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1. ### I Express the limit as a definite integral

For each interval ##[x_i,x_{i+1}]## of any partition: ##L(f,P)## approximates the area in that section under the function by means of a little rectangle of height the lowest value ##m_i## that the function takes in the interval. ##R(f,P,c)## approximates the area in that section under the...
2. ### I Express the limit as a definite integral

Hi, PF, wrong again :smile:

6. ### I Express the limit as a definite integral

Definetely true Yeah, runnig in circles, it's the raw evidence Is there an equivalence relationship between partition tags and bounded Riemann sums, as claimed in the original post? Quoted above is the way to prove it, if so? If that is the case, could I be given the next step? Regards!
7. ### I Express the limit as a definite integral

Hi, PF I will quote the textbook to see if I have solved the question, that is, how can I state first ##x_{i-1}=\frac{(2i-1)}{n}<c_i<\frac{2i}{n}=x_i## for each ##i##, and observe that the sum is indeed a Riemann sum for ##f(x)## over ##[0,2]##: "Note in Figure 5.13 that ##R(f,P,c)## is a sum of...
8. ### I Express the limit as a definite integral

$$L(f,P)=\sum_{i=0}^{n-1}\inf_{t\in [x_{i},x_{i+1}]}=\sum_{i=0}^{n-1}\sup_{t\in [x_{i},x_{i+1}]}=U(f,P)$$ This is my first step, but shouldn't be the last. Working on it. Brilliant remark. Unfortunately, the link to Wikipedia is only a hint to me.
9. ### Solving a⁻¹ - b⁻¹ = b - a /(ab)

$$a^{-1}=a^{0-1}=\frac{a^0}{a^1}=\frac{1}{a}$$ When it comes to functions that are not constants, the rule changes: Remark at "Calculus - A Complete Course 7th ed - Robert A. Adams and Christopher Essex": "Do not confuse the ##-1## in ##f^{-1}## with an exponent. The inverse ##f^{-1}## is not...
10. ### I Express the limit as a definite integral

Hi, PF, there goes the definition of General Riemann Sum, and later the exercise. Finally one doubt and my attempt: (i) General Riemann Sums Let ##P=\{x_0,x_1,x_2,\cdots,x_n\}##, where ##a=x_0<x_1<x_2<\cdots<x_n=b##, be a partition of ##[a,b]##, having norm ##||P||=\mbox{max}_{1<i<n}\Delta...
11. ### How to solve this log equation?

Laws of Logarithms If ##x>0##, ##y>0##, ##a>0##, ##b>0##, ##a\neq 1##, and ##b\neq 1##, then (i) ##\log_a 1=0## (iii)##\log_a {(xy)}=\log_a x+\log_a y## (iii)##\log_a {\left(\dfrac{1}{x}\right)}=-\log_a x## (iv)##\log_a {\left(\dfrac{x}{y}\right)}=\log_a x-\log_a y## (v)##\log_a {(x^y)}=y\log_a...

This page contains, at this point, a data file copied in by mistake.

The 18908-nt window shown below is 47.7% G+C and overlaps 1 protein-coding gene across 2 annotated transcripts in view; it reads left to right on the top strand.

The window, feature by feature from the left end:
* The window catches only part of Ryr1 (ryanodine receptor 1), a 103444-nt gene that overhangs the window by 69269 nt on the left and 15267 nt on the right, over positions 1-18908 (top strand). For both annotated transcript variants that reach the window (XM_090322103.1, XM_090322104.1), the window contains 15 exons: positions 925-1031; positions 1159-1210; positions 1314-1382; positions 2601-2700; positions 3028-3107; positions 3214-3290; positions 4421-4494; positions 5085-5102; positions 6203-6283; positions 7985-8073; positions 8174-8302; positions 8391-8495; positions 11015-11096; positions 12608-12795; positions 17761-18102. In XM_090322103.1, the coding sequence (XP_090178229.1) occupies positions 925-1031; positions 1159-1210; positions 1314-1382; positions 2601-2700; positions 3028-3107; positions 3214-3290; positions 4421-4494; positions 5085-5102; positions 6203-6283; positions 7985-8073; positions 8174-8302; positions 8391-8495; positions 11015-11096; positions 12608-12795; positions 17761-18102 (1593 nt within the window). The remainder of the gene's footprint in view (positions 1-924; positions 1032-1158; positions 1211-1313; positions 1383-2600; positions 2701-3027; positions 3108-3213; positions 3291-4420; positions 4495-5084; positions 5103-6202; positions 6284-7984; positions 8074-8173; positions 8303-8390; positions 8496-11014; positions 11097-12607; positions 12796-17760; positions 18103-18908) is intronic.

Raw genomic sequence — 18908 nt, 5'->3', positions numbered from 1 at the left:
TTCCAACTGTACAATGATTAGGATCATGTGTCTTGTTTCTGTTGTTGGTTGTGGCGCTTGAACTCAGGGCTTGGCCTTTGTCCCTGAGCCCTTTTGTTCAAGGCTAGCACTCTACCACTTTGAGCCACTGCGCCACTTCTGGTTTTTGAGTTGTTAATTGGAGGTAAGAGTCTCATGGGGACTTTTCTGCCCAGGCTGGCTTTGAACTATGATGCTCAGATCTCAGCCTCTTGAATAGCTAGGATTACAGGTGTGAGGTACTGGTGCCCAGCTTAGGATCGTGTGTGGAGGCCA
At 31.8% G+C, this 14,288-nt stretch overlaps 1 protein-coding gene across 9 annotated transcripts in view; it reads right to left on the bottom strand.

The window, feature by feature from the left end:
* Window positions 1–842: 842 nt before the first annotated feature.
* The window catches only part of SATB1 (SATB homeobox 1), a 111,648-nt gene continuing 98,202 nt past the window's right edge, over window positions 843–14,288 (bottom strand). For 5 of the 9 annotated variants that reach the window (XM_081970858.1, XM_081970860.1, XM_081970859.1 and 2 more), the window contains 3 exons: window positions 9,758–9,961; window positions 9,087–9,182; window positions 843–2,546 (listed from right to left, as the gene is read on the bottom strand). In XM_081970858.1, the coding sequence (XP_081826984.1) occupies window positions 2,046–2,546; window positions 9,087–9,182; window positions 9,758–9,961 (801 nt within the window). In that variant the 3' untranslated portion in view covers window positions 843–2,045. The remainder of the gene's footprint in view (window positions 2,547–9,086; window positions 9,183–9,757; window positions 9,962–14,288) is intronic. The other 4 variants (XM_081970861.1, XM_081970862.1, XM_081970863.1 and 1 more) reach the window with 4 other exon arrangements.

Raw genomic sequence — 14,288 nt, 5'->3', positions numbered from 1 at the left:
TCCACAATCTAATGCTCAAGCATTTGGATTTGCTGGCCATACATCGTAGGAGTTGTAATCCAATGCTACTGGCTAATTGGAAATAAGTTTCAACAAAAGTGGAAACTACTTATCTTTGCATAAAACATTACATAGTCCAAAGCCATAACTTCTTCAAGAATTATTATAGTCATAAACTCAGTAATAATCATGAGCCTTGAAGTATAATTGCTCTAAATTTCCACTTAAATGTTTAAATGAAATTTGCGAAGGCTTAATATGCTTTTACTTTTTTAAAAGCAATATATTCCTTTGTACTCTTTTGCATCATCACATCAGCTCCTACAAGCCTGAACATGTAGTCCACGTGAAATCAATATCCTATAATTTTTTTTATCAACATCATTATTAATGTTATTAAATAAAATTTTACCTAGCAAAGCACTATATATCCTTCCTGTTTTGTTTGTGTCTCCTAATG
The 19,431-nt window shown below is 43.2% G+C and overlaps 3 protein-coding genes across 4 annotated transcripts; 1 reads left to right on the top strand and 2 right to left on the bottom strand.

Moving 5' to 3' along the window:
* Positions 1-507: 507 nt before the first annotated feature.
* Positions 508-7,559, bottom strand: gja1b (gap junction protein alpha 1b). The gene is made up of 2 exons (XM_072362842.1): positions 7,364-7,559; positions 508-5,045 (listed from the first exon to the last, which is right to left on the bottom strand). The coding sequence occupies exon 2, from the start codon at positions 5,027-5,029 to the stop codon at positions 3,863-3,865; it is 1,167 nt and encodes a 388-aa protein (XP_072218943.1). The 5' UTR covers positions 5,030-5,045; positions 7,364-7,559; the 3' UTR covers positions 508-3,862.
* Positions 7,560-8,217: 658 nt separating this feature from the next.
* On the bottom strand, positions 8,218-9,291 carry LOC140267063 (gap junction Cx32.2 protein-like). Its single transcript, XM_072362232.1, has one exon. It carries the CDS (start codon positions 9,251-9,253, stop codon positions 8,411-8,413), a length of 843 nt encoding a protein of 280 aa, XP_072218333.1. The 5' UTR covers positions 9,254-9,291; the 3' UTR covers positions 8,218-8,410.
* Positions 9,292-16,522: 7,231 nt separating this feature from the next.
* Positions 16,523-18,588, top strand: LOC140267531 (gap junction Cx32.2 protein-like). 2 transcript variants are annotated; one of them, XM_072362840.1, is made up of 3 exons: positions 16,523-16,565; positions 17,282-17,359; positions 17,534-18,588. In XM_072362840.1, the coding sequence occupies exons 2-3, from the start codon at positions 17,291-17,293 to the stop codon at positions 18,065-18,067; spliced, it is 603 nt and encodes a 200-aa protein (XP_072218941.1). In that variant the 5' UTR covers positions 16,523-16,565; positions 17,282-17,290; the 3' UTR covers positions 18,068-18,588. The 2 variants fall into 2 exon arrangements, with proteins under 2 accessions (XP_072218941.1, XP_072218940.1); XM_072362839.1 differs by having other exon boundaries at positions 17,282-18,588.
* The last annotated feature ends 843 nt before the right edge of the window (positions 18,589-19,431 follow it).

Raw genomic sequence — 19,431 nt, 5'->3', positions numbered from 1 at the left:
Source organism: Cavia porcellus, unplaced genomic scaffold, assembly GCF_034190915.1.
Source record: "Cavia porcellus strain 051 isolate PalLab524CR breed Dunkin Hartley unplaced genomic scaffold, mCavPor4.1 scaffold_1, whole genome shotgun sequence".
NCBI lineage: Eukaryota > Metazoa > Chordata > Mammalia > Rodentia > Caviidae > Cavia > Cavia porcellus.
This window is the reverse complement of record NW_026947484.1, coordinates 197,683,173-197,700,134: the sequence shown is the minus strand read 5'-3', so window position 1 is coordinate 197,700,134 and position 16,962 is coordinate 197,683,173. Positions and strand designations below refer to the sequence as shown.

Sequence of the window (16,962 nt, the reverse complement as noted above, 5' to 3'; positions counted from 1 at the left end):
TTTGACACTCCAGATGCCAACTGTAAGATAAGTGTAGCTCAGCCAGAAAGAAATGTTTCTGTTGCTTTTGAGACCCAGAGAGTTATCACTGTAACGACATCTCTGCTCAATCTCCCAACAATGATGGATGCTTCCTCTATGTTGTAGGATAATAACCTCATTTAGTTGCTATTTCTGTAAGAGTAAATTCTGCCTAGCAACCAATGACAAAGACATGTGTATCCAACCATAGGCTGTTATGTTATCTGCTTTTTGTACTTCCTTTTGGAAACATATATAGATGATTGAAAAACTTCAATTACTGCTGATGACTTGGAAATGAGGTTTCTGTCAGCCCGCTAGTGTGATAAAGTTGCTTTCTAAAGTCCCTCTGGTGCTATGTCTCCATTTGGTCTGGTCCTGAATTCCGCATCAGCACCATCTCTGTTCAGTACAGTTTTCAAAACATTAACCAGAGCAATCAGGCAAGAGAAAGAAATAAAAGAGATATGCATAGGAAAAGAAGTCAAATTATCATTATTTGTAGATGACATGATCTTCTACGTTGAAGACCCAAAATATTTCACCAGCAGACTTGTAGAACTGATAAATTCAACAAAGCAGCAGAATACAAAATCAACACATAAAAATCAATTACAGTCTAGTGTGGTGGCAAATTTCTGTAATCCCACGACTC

12. ### I The Basic Area Problem (introduction to the topic of integrals)

Nice. Quite sure. Not familiar to improper integrals. However, I understand what you explain. Fine. Nice again. Your post is exciting, comprehensible, and it suits my background perfectly. In essence, perfect for me, helpful. Thanks!
13. ### I The Basic Area Problem (introduction to the topic of integrals)

The last thing I just read in the texbook is similar to your quote: "If ##f## is continous on ##[a,b]##, then ##f## is integrable on ##[a,b]##". Two sentences later remarks: "We cannot, however, prove this theorem yet". Conclusions: First, thank you; Second, I will continue reading the textbook...
14. ### I The Basic Area Problem (introduction to the topic of integrals)

Hi, dear Forum, @Svein A quick search on the Internet has not given any clue. Could you give me some hint?
15. ### I The Basic Area Problem (introduction to the topic of integrals)

Hi, dear PF I need some advice, or better said, opinions. One of the functions suggested on post #10 was $$f(x)=\begin{cases}{1}&\text{if}& x\in [0,\pi]-\{\pi/2\}\\0 & \text{if}& x=\pi/2\end{cases}$$ Now comes the controversy: if it is an avoidable discontinuity, it becomes a rectangle; And I...

46. ### Why does this function make it easy to prove continuity with sequences?

Hi, take this as something speculative, for I'm just guessing. Let ##\epsilon>0##. We choose ##N\in\mathbb{N}## such that ##N>\dfrac{1}{\epsilon}##. Such a choice is always possible by the Archimedean property. To verify that this choice of ##N## is appropiate, let ##n\in{\mathbb{N}}## satisfy...
47. ### Why does this function make it easy to prove continuity with sequences?

Good remark. My intention was to began proving that, as ##n\rightarrow{\infty}##, some ##\{a_n\}\rightarrow{0}##, and go pulling the thread. I suppose this is not the way. You mention to give the definition of continuity. At a point, or at an interval?. At an interior point ##c## of its domain...
48. ### Why does this function make it easy to prove continuity with sequences?

Fine, got the path
49. ### Why does this function make it easy to prove continuity with sequences?

##f(x)=\begin{cases}{\left |{x}\right |}&\text{if}& x \in \mathbb{Q}\\ 0 & \text{if}& x \not \in \mathbb{Q}\end{cases}## To evaluate the limit of ##f## when ##x## tends to ##0## just notice that if the sequence ##\{x_n\}_{n=1}^\infty## tends to ##0##, then ##f(x_n)=\begin{cases}{\left...
50. ### Why does this function make it easy to prove continuity with sequences?

I've been given the proof, but don't understand; to calculate the limit of ##f## when ##x## tends to zero it's enough to see that if ##\{x_n\}_{n=1}^\infty## is a sequence that tends to ##0##, then...